Earlier this month, a group Chinese workers at Foxxconn spent two days on the roof of one of the companies factories in central China. As The Telegraph reported, the workers were threatening to commit suicide to protest their working conditions.
Today, The New York Times reports, the the contract electronics manufacturer for some of the leading technology firms in the world, announced it came to an agreement with the workers:
“The company, a major supplier of products to Apple, Hewlett-Packard, Microsoft and other electronics giants, said the dispute last week had been resolved successfully and peacefully but that 45 workers had resigned.
“In a statement released Thursday, Foxconn said most of the protesting workers had agreed to return to work after negotiations were held with the company and local government officials. But details of the agreement were not released. One of the workers said they had been promised additional compensation.
“Foxconn said the protest had involved about 150 of the 32,000 employees at its campus in the city of Wuhan. It was the latest in a long-running series of labor troubles to befall the company, which supplies popular goods like the Apple iPhone, the Amazon Kindle and the Microsoft Xbox.”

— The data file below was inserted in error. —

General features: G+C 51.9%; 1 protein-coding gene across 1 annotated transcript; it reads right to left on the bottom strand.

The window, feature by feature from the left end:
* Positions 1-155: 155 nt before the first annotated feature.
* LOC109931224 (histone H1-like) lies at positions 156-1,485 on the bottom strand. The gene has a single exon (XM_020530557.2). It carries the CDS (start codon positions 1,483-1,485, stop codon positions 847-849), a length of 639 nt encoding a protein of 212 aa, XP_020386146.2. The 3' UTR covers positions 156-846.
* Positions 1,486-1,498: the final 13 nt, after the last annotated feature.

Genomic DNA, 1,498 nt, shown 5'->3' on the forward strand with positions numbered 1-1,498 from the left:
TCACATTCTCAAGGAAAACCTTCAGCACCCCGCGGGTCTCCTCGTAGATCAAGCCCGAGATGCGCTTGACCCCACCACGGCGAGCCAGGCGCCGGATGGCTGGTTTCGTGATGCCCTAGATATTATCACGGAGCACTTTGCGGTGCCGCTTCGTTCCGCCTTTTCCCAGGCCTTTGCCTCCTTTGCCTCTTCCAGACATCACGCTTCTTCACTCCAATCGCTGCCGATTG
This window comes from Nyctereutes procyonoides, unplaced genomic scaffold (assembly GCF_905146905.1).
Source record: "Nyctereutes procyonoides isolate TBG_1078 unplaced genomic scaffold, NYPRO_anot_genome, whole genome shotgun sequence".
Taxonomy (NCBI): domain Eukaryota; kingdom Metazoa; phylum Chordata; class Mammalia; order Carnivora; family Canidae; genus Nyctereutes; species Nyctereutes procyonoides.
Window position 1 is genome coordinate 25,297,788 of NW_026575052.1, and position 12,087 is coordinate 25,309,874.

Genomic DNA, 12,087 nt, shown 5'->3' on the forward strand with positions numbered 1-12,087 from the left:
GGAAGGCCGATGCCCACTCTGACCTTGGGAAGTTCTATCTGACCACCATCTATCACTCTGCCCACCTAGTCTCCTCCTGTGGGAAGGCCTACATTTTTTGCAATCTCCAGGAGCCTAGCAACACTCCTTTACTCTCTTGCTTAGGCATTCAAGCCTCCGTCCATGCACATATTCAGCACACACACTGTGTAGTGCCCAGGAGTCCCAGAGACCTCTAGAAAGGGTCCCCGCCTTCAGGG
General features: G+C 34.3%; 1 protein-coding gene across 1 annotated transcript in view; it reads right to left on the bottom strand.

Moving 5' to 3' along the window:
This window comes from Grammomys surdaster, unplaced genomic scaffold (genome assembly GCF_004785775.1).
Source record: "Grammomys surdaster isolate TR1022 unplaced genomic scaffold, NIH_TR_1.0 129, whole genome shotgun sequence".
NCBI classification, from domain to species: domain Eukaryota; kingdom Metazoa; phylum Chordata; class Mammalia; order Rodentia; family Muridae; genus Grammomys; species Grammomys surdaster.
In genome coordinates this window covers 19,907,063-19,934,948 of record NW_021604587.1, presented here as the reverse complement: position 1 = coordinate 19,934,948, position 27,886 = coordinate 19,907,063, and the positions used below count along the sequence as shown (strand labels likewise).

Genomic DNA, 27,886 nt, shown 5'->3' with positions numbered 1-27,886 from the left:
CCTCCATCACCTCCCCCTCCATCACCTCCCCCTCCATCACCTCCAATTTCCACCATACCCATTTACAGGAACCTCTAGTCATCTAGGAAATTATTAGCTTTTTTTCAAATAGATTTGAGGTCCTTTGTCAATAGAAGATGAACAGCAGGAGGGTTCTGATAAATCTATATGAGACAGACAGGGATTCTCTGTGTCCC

PC Magazine reports that 45 workers resigned.
For over a year, Foxxconn Technology has faced controversy over the number of suicides that occurred at its Chinese factories. In May of last year, Wired ran a report detailing some of the working conditions. The workers, they say, work 12-hour days without a break. They’re not allowed to talk or sit down. Mistakes are also not tolerated. Wired adds:
“[Workers are] humiliated. ‘If they made [a] mistake, they had to write a confession letter and hand it to the supervisor,’ the report says. ‘If the mistake is serious, the worker has to read the confession letter in front of his other colleagues.’
“Foxconn spokesman Louis Woo admitted to the Daily Mail that conditions can be rough. When asked about the humiliation of workers, Woo said, ‘It is not something we endorse or encourage. However, I would not exclude that this might happen given the diverse and large population of our workforce. But we are working to change it.’”